Reading Fluency Assessment

Test Your Reading Speed and Fluency

This free reading speed test will help you understand how your student’s reading speed and accuracy, reading fluency, compares to other students in their grade level.

Directions Reading Speed Test (WPM)

Follow the steps below to test your child’s reading speed, fluency, and words-per-minute (wpm).

  1. Estimate the reading level of your student
    Do they seem to be at reading grade level, below grade level, or above grade level? If the test reading passage is frustrating, the level is too high.
  2. Print out the student and instructor reading passages
    • Your student will use the student version.
    • As a parent, teacher, tutor, or instructor, use the instructor version of the reading passage. The instructor copy has word counts on the right-hand side to make it easy to count the number of words read after the timed reading.
  3. Time your student for one minute while they read the passage aloud
    • Follow along with your printed instructor version. Mark any mistakes discreetly. You can tilt your paper up so that your student will not see you make any marks. If your student sees you react as they are reading, it will distract them and could give inaccurate results.
  4. Calculate the total number of words per minute your student reads and the total mistakes/errors
    Mistakes/errors are:
    • Mispronunciation or dropped endings
    • Skipped words (Skipped lines count as one mistake)
    • Omissions
    • Substitutions
    • Repeated words
    • Inserting words that are not there
    • Self-corrections
  5. If your child makes more mistakes or errors than marked below, you will want to try the level below the one you selected
    • 1st through 4th grade: 5 mistakes/errors
    • 5th through 8th grade: 6 mistakes/errors


Assessment After the Reading Speed and Fluency Test

Assess your child’s reading speed by comparing current reading speed rates (words-per-minute) by grade level. The chart below includes average reading fluency rates.

1st Grade (Spring)53 – 111wpm
2nd Grade (Spring)89 – 149wpm
3rd Grade (Spring)107 – 162wpm
4th Grade (Spring) 123 – 180wpm
5h Grade (Spring)139 – 194wpm
6th-8th Grade (Spring)150 – 204wpm
Hasbrouck, J. & Tindal, G. (2017)

Remember, there is no good or bad result. We expect kids to make mistakes. You may want to repeat the test with reading levels above and below to see if there are any major differences in the number of words read per minute and the number of mistakes or errors made.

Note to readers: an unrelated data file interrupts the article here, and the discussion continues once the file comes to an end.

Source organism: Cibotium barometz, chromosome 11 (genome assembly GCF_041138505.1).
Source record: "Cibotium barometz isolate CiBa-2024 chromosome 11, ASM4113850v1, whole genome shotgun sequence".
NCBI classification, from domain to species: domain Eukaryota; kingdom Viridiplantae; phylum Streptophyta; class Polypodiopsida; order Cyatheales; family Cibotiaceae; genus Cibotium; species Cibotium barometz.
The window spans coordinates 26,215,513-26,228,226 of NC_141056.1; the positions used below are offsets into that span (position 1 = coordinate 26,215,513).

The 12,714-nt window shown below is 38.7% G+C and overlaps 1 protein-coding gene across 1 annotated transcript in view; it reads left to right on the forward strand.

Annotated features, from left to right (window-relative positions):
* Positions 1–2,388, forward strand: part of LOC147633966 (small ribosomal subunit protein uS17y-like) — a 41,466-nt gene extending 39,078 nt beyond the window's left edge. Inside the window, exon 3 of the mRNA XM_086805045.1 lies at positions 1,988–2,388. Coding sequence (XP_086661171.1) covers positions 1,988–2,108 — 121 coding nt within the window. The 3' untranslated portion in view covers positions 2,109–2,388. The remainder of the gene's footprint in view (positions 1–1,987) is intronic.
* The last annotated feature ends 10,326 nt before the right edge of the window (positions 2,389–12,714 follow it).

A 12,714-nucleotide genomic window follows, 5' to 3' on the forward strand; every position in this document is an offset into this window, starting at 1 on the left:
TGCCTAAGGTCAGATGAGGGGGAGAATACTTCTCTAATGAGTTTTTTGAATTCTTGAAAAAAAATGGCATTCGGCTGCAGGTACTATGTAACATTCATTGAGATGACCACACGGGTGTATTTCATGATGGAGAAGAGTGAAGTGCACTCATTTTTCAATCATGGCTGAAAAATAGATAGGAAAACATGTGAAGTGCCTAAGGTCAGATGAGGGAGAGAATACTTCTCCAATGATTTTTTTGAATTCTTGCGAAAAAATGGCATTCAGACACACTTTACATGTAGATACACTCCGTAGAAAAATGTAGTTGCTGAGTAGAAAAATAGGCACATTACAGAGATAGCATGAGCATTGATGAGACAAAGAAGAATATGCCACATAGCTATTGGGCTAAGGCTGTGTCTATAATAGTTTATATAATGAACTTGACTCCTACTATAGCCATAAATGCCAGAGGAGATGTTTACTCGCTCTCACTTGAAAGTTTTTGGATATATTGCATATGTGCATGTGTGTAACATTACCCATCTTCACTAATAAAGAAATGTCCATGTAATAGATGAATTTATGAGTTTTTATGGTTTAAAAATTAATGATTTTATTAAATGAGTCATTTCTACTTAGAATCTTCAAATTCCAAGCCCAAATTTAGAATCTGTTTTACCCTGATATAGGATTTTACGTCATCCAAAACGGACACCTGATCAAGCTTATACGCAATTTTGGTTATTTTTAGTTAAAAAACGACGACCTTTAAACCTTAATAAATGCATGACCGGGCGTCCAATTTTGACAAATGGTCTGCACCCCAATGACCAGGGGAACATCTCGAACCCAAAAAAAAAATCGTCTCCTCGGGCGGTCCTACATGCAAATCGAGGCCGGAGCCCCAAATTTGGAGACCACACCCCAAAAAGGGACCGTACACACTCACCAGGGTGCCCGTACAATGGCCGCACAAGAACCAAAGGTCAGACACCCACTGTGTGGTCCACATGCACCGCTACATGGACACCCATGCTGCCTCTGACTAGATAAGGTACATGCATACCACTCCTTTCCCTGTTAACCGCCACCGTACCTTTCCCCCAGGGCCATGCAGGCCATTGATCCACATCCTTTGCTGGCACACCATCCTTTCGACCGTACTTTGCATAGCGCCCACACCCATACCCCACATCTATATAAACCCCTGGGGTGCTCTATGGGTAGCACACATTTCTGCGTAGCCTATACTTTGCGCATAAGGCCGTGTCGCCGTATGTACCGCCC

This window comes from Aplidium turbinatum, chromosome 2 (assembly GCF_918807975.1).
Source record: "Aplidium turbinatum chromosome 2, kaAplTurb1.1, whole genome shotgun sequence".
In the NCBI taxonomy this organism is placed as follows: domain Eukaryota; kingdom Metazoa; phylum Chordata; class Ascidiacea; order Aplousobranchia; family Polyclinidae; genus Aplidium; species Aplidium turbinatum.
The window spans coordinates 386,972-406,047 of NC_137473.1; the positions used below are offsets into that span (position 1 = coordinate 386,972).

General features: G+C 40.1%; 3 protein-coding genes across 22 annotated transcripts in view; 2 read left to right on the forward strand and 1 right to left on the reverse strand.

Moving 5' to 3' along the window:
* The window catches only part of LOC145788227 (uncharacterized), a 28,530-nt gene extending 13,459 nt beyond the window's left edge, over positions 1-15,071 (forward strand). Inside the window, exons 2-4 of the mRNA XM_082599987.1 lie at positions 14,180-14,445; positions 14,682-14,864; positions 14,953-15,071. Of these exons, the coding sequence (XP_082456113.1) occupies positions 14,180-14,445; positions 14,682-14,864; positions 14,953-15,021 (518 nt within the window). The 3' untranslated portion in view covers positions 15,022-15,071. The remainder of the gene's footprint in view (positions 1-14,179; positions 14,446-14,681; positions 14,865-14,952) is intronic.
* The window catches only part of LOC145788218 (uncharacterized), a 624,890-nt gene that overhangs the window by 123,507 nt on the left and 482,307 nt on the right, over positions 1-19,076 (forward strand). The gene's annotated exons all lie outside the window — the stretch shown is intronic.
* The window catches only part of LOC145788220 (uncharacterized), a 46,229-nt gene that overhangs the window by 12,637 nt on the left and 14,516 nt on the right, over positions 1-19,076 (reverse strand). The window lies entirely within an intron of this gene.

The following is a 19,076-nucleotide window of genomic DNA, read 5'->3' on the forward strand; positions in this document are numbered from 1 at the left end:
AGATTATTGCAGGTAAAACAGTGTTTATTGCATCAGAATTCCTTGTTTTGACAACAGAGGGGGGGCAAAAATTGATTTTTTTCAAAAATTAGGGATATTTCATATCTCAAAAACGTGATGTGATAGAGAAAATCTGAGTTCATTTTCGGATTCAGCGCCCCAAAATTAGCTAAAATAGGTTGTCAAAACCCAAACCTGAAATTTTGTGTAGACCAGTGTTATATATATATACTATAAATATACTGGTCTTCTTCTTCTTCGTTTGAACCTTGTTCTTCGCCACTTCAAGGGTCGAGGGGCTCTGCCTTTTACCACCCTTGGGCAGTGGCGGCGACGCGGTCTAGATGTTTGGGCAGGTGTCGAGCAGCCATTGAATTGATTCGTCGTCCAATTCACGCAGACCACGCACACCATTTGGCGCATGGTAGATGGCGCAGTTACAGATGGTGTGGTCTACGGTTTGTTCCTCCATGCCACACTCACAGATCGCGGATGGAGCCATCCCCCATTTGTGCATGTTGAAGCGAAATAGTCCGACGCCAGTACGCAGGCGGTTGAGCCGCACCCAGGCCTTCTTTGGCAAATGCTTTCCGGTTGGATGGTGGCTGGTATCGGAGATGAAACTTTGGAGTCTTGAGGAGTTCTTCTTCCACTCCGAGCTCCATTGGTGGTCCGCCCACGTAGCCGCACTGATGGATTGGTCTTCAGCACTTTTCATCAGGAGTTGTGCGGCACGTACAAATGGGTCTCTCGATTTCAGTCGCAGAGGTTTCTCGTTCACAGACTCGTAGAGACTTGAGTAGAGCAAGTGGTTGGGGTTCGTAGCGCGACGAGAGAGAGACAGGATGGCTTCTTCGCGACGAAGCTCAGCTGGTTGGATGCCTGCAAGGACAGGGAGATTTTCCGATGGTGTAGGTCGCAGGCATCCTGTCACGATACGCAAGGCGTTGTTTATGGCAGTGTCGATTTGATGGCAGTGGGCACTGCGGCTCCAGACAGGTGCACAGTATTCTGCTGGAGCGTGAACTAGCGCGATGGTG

How You Can Improve Your Reading Speed

Reading Fluency Training

Reading fluency drills are one of the best activities you can do to improve your reading fluency. With our custom-designed, phonetic-based drills, you work on improving the underlying brain processes of reading. When you do these drills, you target five areas of visual processing, six areas of auditory processing, and two areas of tactile-kinesthetic processing. This process also strengthens phonemic awareness and phonics skills at the same time. We do this in just 5-minutes a day and 3-5 days a week.

Scholar Within’s reading program has these reading fluency training drills built-in. This training has been custom designed to work on improving your eye tracking skills and speed up your visual processing skills.

Student Doing a Reading Speed Test Fluency Training Drill

Download Free Reading Drill

Download the first drill of our custom-designed reading fluency training. The first sets of words have extra space between the letters, highlighting or emphasizing the letter or letter combination being studied. In our program, the drills are organized according to phonic rules and letter combinations that are used in reading. Each drill builds upon prior drills, providing continual review and mastery of all concepts.

Reading Fluency Training

› Download the Free Reading Drill

Research Supports Reading Fluency

Students who read slowly typically have difficulty sounding out words, focusing, and attending to reading content. As a result, both their comprehension and writing skills are impacted.

Multiple studies by Palmer, Bashir, and Hook found a strong positive correlation between reading fluency, reading comprehension, and writing skills.

If a reader does not recognize words quickly enough, the meaning will be lost.

Reid Lyon, Ph.D., stated in 1997, “While the ability to read words accurately is a necessary skill in learning to read, the speed at which this is done becomes a critical factor in ensuring that children understand what they read. As one child recently remarked, ‘If you don’t ride a bike fast enough, you fall off.’ Likewise, if the reader does not recognize words quickly enough, the meaning will be lost… If the reading of the words on the page is slow and labored, the reader simply cannot remember what he or she has read, much less relate the ideas they have read about to their own background knowledge.”

A 2017 study by Taylor, Davis, and Rastle showed that learning to read by sounding out words (phonics) has a dramatic impact on both the accuracy of reading aloud and on comprehension. Researchers tested whether learning to read by sounding out words is more effective than focusing on whole-word meanings. Their results suggest that early literacy should focus on phonics (letters-to-sounds) rather than on teaching sight-word strategies (whole language approach).

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